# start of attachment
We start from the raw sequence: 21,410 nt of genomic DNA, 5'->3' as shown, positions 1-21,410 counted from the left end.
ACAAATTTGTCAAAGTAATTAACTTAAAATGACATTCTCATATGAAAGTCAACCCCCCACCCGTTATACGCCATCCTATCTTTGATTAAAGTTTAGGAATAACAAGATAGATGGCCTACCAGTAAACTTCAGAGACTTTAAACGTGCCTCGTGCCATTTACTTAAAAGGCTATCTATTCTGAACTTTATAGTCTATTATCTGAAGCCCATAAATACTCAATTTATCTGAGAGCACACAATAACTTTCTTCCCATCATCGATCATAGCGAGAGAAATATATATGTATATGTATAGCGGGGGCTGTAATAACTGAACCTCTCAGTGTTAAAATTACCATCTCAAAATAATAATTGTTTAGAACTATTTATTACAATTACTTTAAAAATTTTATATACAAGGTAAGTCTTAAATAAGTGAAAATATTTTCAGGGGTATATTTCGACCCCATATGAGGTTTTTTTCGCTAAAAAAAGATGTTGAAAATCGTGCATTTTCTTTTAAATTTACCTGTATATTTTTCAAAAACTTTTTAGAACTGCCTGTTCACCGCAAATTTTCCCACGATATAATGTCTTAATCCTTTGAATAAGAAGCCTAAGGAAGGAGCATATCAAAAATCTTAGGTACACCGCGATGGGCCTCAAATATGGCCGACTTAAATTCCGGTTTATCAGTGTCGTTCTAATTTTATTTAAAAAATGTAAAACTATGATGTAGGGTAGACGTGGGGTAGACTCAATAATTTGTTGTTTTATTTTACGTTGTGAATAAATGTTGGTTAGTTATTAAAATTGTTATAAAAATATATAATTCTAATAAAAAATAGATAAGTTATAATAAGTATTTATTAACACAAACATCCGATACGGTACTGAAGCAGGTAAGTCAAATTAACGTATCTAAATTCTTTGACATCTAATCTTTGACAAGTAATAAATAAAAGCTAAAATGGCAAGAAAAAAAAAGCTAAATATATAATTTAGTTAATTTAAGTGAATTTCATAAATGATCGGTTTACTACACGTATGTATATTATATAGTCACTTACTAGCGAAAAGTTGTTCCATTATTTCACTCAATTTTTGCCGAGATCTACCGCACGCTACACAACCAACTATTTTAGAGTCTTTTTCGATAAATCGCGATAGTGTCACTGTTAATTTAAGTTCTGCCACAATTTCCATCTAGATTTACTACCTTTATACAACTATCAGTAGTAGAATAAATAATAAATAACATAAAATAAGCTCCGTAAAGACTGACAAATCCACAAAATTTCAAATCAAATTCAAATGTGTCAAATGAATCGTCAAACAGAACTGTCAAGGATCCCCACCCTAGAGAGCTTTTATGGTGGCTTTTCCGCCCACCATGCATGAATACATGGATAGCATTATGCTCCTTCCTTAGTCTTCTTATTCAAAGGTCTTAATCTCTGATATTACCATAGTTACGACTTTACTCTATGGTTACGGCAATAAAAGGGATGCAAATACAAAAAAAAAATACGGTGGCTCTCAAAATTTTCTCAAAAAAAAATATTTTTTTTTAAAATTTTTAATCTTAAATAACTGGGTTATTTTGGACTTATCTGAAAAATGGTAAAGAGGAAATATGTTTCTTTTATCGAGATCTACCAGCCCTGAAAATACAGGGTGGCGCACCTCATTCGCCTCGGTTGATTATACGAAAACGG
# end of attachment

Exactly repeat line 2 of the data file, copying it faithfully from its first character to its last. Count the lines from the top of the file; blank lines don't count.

ACAAATTTGTCAAAGTAATTAACTTAAAATGACATTCTCATATGAAAGTCAACCCCCCACCCGTTATACGCCATCCTATCTTTGATTAAAGTTTAGGAATAACAAGATAGATGGCCTACCAGTAAACTTCAGAGACTTTAAACGTGCCTCGTGCCATTTACTTAAAAGGCTATCTATTCTGAACTTTATAGTCTATTATCTGAAGCCCATAAATACTCAATTTATCTGAGAGCACACAATAACTTTCTTCCCATCATCGATCATAGCGAGAGAAATATATATGTATATGTATAGCGGGGGCTGTAATAACTGAACCTCTCAGTGTTAAAATTACCATCTCAAAATAATAATTGTTTAGAACTATTTATTACAATTACTTTAAAAATTTTATATACAAGGTAAGTCTTAAATAAGTGAAAATATTTTCAGGGGTATATTTCGACCCCATATGAGGTTTTTTTCGCTAAAAAAAGATGTTGAAAATCGTGCATTTTCTTTTAAATTTACCTGTATATTTTTCAAAAACTTTTTAGAACTGCCTGTTCACCGCAAATTTTCCCACGATATAATGTCTTAATCCTTTGAATAAGAAGCCTAAGGAAGGAGCATATCAAAAATCTTAGGTACACCGCGATGGGCCTCAAATATGGCCGACTTAAATTCCGGTTTATCAGTGTCGTTCTAATTTTATTTAAAAAATGTAAAACTATGATGTAGGGTAGACGTGGGGTAGACTCAATAATTTGTTGTTTTATTTTACGTTGTGAATAAATGTTGGTTAGTTATTAAAATTGTTATAAAAATATATAATTCTAATAAAAAATAGATAAGTTATAATAAGTATTTATTAACACAAACATCCGATACGGTACTGAAGCAGGTAAGTCAAATTAACGTATCTAAATTCTTTGACATCTAATCTTTGACAAGTAATAAATAAAAGCTAAAATGGCAAGAAAAAAAAAGCTAAATATATAATTTAGTTAATTTAAGTGAATTTCATAAATGATCGGTTTACTACACGTATGTATATTATATAGTCACTTACTAGCGAAAAGTTGTTCCATTATTTCACTCAATTTTTGCCGAGATCTACCGCACGCTACACAACCAACTATTTTAGAGTCTTTTTCGATAAATCGCGATAGTGTCACTGTTAATTTAAGTTCTGCCACAATTTCCATCTAGATTTACTACCTTTATACAACTATCAGTAGTAGAATAAATAATAAATAACATAAAATAAGCTCCGTAAAGACTGACAAATCCACAAAATTTCAAATCAAATTCAAATGTGTCAAATGAATCGTCAAACAGAACTGTCAAGGATCCCCACCCTAGAGAGCTTTTATGGTGGCTTTTCCGCCCACCATGCATGAATACATGGATAGCATTATGCTCCTTCCTTAGTCTTCTTATTCAAAGGTCTTAATCTCTGATATTACCATAGTTACGACTTTACTCTATGGTTACGGCAATAAAAGGGATGCAAATACAAAAAAAAAATACGGTGGCTCTCAAAATTTTCTCAAAAAAAAATATTTTTTTTTAAAATTTTTAATCTTAAATAACTGGGTTATTTTGGACTTATCTGAAAAATGGTAAAGAGGAAATATGTTTCTTTTATCGAGATCTACCAGCCCTGAAAATACAGGGTGGCGCACCTCATTCGCCTCGGTTGATTATACGAAAACGG